The Pain Game: Pain Perception


“Stop being a woos” , “I’ve done that, they don’t hurt that much”, “hard up princess”…all common sentences which enter the Australian vocabulary on a regular basis in order to tell someone that the pain they are feeling wouldn’t affect you in such a way. How a person perceives pain is completely individualized and personal to that person at that particular time.
What impacts our perceived pain can be as simple as reduced sleeping hours to anxiety about a memory associated with the same interaction from when were a child, and even more complicated than that.
In this article we look at what pain is to people, how culture and history effect pain and the complications associated with pain perception.

The amount of pain which is felt by an individual is not necessarily equivocal to the amount of tissue damage which has occurred at the time of trauma or thereafter.  Pain is the body’s best alarm system in the face of danger, if tissue damage has occurred to some extent and pain is not felt then there is a high chance the brain has not interpreted this change in tissue structure or chemical structure to be a threat. The brain is our interpreter of all messages; it is the deciding factor if we as individuals feel pain. Age and gender have shown to not influence how we feel pain, however; life experiences and cultural identity have an influence on how we express pain.
A female is more likely to be honest about her pain before she endures child birth, after this time it is a social influence which tells her that nothing will ever be as painful and therefore a true pain expression is suppressed.
Similarly, a male is seen to hide his pain in many cases due to being seen as a protector and provider in a social text which should not show weakness.

The unfortunate downside to the suppression of pain acknowledgement or expression is that trauma of significant nature can go untreated and result in further issues down the track such as re-injury, poor mobility, loss of use and mis or undiagnosed issues of severity.
Missing your optimal repair time can lead to the formation of scar tissues, misalignments and below optimum activation.

Pain has been identified to feel different within different tissues, once again, the descriptions which are provided by many patients are those which best makes sense to them. Bone and joint injuries are commonly described as a grinding, gnawing or aching feeling, much of the time these descriptions are made as it makes sense to use from a mechanical point of view. As mentioned in our previous pain article https://footnotesblogging.com/2015/05/21/the-pain-game-a-very-basic-anatomical-and-physiological-process-review/ as pain hangs around for longer and longer time periods the type of pain which is described, regardless of body region changes.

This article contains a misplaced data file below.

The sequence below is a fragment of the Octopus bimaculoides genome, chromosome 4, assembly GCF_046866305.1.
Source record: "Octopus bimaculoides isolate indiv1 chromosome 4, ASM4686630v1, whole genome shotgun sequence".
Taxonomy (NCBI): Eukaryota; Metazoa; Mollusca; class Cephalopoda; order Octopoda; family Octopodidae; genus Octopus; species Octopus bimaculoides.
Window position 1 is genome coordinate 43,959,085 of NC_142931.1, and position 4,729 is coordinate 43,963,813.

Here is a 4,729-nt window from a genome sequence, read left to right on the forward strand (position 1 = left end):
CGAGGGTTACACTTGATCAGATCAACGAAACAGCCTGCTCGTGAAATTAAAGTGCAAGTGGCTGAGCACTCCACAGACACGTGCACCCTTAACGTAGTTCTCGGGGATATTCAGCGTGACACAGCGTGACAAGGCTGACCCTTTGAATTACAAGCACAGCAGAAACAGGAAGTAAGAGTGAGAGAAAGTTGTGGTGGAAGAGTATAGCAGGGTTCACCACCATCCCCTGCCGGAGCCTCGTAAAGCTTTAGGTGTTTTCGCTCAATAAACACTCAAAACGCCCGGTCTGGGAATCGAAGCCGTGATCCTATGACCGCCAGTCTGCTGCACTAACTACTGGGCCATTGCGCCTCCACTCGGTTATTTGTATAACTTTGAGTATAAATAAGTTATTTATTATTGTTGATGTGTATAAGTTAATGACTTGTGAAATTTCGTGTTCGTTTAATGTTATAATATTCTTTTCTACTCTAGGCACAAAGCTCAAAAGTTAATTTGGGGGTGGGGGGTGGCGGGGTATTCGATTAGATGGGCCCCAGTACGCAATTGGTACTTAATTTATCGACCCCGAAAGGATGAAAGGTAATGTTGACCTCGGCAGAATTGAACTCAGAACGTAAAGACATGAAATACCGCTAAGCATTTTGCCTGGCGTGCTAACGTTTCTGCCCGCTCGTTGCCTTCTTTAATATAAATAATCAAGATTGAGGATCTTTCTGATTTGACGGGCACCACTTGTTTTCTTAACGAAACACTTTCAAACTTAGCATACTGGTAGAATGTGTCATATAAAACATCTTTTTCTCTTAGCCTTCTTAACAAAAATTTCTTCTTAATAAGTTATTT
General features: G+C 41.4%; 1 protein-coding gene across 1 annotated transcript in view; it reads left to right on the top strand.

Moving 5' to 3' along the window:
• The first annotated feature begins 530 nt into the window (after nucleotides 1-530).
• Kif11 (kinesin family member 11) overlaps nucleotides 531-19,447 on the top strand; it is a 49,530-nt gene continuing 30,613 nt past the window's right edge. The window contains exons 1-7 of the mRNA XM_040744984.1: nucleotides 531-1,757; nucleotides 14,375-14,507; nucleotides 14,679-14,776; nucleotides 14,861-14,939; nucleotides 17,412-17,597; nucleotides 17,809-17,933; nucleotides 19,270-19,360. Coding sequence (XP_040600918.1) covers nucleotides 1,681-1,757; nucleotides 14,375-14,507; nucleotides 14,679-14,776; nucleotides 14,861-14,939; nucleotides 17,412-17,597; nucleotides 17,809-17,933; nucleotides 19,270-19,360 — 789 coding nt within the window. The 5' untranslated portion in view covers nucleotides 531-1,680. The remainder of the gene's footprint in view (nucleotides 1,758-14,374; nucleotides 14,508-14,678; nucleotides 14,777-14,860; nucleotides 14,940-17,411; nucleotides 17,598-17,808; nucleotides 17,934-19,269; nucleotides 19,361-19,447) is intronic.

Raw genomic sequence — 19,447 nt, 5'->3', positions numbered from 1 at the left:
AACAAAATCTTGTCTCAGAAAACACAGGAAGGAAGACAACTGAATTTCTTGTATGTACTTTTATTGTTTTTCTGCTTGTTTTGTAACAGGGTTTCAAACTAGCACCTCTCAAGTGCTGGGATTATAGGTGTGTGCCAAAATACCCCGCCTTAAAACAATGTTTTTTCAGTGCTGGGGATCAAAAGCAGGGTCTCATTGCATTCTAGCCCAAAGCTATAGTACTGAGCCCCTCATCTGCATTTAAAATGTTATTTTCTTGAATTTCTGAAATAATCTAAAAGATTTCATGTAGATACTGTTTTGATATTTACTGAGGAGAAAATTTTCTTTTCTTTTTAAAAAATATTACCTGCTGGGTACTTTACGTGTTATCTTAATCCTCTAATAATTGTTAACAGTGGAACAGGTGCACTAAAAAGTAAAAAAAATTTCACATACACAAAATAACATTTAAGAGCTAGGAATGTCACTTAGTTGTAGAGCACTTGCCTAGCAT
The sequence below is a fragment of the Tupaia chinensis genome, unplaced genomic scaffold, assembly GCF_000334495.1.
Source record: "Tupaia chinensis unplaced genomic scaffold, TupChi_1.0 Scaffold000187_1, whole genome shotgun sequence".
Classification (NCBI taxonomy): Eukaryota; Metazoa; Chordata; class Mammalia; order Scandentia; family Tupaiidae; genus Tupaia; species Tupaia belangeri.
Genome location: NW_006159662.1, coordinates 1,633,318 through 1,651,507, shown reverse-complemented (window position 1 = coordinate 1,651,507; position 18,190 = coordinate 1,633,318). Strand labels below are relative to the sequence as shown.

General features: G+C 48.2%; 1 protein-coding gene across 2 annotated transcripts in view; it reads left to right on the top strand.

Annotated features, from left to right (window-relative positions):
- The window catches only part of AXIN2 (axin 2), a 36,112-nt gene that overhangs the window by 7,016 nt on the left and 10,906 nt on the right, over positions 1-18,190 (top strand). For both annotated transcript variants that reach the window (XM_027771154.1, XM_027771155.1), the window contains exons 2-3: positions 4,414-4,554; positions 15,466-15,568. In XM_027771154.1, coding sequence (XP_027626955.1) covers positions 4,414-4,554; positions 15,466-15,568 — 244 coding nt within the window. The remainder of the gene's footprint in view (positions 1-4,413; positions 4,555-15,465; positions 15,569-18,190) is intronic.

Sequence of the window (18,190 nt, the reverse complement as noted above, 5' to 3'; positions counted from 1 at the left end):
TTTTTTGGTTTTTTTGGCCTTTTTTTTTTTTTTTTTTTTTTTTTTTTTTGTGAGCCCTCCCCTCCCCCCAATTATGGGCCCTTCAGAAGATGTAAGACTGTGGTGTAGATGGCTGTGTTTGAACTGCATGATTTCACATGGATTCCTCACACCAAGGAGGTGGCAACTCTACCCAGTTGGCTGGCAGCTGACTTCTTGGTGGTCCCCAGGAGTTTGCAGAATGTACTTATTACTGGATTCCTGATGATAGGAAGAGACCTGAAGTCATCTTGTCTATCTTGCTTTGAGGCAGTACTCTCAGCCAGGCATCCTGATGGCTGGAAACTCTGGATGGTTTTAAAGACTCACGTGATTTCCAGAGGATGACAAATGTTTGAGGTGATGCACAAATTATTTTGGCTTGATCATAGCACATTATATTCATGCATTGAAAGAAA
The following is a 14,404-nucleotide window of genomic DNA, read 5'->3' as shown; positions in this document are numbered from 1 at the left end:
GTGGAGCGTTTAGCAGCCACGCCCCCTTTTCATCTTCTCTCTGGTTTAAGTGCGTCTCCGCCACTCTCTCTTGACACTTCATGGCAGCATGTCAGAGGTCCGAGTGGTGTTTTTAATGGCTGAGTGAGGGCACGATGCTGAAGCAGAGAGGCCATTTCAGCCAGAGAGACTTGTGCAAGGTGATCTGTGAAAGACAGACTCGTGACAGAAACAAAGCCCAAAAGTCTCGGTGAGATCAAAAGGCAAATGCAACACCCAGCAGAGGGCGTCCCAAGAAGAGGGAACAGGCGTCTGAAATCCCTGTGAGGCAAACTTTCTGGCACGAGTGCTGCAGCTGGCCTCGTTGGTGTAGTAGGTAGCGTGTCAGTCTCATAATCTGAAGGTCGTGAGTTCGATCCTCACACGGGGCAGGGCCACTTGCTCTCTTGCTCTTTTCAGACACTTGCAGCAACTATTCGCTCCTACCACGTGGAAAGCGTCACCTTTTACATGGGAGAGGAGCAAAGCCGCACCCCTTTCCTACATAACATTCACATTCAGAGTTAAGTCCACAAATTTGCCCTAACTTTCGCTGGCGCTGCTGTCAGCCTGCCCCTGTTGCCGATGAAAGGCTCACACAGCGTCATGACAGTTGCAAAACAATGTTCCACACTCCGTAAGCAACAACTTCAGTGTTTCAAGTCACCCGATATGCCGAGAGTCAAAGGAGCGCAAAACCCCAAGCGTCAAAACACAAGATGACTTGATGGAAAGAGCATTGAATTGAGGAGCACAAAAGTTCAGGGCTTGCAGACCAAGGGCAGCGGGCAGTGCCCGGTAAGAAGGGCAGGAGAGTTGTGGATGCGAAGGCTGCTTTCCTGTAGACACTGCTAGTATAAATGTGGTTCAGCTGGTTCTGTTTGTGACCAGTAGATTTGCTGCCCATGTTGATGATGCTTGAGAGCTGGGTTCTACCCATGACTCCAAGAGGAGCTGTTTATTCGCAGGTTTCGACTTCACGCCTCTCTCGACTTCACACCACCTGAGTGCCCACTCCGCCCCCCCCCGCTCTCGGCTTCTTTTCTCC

Severe muscle injury is something which is not too common; many times the muscle fibers which have undergone trauma are superficial and heal quickly. The reason for this is due to the muscle flexibility and adaptation. When we develop or receive trauma associated with muscles our innate survival mechanisms kick in and the once long stretchy muscles shorten to prime ourselves for escape or battle. If this continued over a long period of time due to ongoing pain or for that matter fear of pain then there can be negative consequences associated with that behavior. This is important to note for practitioners who are wondering, why, if they believe everything they are doing is correct, why my patient is not getting better. The quick response which many forget over the years is to treat the person not the problem.

Central sensitization of the nervous system in the very simplest terms is brain and spinal over activity after the healing process has completed. It is at this time when addressing a chronic injury that it is important to understand the reasons behind the pain and not just the diagnosis itself. Of course the first component most practitioners are comfortable with is nociception contribution as this is focused on so intently at educational institutions. However, this is only one part of the puzzle. What attitudes and beliefs does this patient have in regards to pain? Are they blaming themselves, do they feel as if they are being punished by a higher being or trying to push on through a something they should be resting?
This can also lead to a state of suffering, a time where a non-vocalization of a feeling is eating the patient inside which may increase fear or bitterness towards others “all the quacks can’t seem to get it right!”